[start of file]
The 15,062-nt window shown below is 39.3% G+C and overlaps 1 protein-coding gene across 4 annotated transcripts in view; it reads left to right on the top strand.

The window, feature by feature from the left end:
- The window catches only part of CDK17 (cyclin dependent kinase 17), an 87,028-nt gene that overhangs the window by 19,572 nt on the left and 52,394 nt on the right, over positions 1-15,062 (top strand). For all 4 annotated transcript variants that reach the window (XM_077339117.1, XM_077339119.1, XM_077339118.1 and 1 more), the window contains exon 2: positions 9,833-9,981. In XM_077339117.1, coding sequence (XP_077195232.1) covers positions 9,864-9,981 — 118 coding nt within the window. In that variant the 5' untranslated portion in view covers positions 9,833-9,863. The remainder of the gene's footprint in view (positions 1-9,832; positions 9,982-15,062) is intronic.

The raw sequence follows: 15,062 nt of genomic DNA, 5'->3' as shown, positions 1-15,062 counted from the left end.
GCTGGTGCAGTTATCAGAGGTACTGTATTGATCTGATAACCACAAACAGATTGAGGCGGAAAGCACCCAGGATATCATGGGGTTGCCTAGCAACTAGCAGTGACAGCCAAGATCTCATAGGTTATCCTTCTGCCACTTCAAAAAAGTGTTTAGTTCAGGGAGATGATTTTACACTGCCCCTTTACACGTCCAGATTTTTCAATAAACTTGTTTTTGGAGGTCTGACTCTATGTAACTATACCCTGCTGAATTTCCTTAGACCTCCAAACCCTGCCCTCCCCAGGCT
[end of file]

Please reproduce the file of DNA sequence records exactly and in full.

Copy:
The 15,062-nt window shown below is 39.3% G+C and overlaps 1 protein-coding gene across 4 annotated transcripts in view; it reads left to right on the top strand.

The window, feature by feature from the left end:
- The window catches only part of CDK17 (cyclin dependent kinase 17), an 87,028-nt gene that overhangs the window by 19,572 nt on the left and 52,394 nt on the right, over positions 1-15,062 (top strand). For all 4 annotated transcript variants that reach the window (XM_077339117.1, XM_077339119.1, XM_077339118.1 and 1 more), the window contains exon 2: positions 9,833-9,981. In XM_077339117.1, coding sequence (XP_077195232.1) covers positions 9,864-9,981 — 118 coding nt within the window. In that variant the 5' untranslated portion in view covers positions 9,833-9,863. The remainder of the gene's footprint in view (positions 1-9,832; positions 9,982-15,062) is intronic.

The raw sequence follows: 15,062 nt of genomic DNA, 5'->3' as shown, positions 1-15,062 counted from the left end.
GCTGGTGCAGTTATCAGAGGTACTGTATTGATCTGATAACCACAAACAGATTGAGGCGGAAAGCACCCAGGATATCATGGGGTTGCCTAGCAACTAGCAGTGACAGCCAAGATCTCATAGGTTATCCTTCTGCCACTTCAAAAAAGTGTTTAGTTCAGGGAGATGATTTTACACTGCCCCTTTACACGTCCAGATTTTTCAATAAACTTGTTTTTGGAGGTCTGACTCTATGTAACTATACCCTGCTGAATTTCCTTAGACCTCCAAACCCTGCCCTCCCCAGGCT